Microsoft has begun rolling out the Windows Live Wave 3 services it announced last month.
As company officials noted in November, Microsoft is delivering the final version of its Live Wave 3 services and applications in phases. (Based on Microsoft's diagram, it looks like we're in Phase 1, I'd guess.)
Microsoft isn't yet rolling out the final version of the Wave 3 versions of its Windows Live Essentials Suite (the combined Software+Services wares that are part of Windows Live). Instead, what is rolling out this week includes the services-onlyWindows Live deliverables, including "new version of Windows Live Home, Spaces, Events, and SkyDrive, as well as completely new web services such as Windows Live Groups, Photos, and Profile," explains Microsoft in a blog posting dated December 2. The new versions of these services are available at home.live.com.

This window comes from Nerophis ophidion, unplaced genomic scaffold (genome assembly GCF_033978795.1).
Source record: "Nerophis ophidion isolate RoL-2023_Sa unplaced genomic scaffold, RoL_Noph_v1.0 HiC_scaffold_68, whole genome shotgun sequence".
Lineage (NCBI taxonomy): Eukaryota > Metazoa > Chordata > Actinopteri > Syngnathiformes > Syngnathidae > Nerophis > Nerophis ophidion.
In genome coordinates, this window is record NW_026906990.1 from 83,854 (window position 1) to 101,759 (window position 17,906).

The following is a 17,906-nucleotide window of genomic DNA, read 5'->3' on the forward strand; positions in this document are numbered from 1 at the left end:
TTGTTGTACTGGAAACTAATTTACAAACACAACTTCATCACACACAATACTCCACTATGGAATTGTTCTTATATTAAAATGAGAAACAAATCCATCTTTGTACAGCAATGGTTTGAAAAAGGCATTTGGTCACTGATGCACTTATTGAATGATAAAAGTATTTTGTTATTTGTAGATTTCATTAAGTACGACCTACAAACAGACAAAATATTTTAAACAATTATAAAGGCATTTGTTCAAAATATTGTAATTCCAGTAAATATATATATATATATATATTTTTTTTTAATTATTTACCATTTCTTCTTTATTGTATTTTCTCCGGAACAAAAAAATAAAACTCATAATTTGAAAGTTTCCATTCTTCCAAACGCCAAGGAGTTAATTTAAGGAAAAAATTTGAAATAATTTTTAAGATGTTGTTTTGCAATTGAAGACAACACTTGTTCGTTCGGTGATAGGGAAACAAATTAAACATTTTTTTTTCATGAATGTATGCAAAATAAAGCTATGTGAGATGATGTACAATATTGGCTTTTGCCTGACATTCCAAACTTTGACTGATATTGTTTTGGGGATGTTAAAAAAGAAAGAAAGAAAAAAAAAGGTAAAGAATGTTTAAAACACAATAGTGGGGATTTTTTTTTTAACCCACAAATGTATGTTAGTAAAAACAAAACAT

Speaking about Windows Live and Microsoft's Software+Services roadmap, Microsoft also went public today with its "Generation 4 Datacenter" strategy. A company spokesperson sent the following synopsis:
"The concept behind the modular data center builds on the innovation at Microsoft’s Chicago data center, which houses shipping containers packed with up to 2,500 servers each. A container facility helps ensure that we don’t overbuild server capacity, while allowing the company to reduce the time to build a data center from 24 to 12 months. Microsoft’s 'Gen 4' modular data centers will take the flexibility of containerized servers and apply it across the entire facility, which will be composed of modular 'building blocks' of prefabricated mechanical, electrical and security components, in addition to containerized servers. These facilities can be built incrementally as capacity grows and deployed in only 3 to 6 months, reducing capital costs by 20 – 40 percent."
(A December 2 blog post by Global Foundation Services General Manager Mike Manos explains the Gen4 strategy and plan in greater depth.)
Microsoft is planning to build at least 20 supersize (and one would assume, Gen4-based) datacenters at $1 billion a piece over the next several years, according to a recent BusinessWeek story.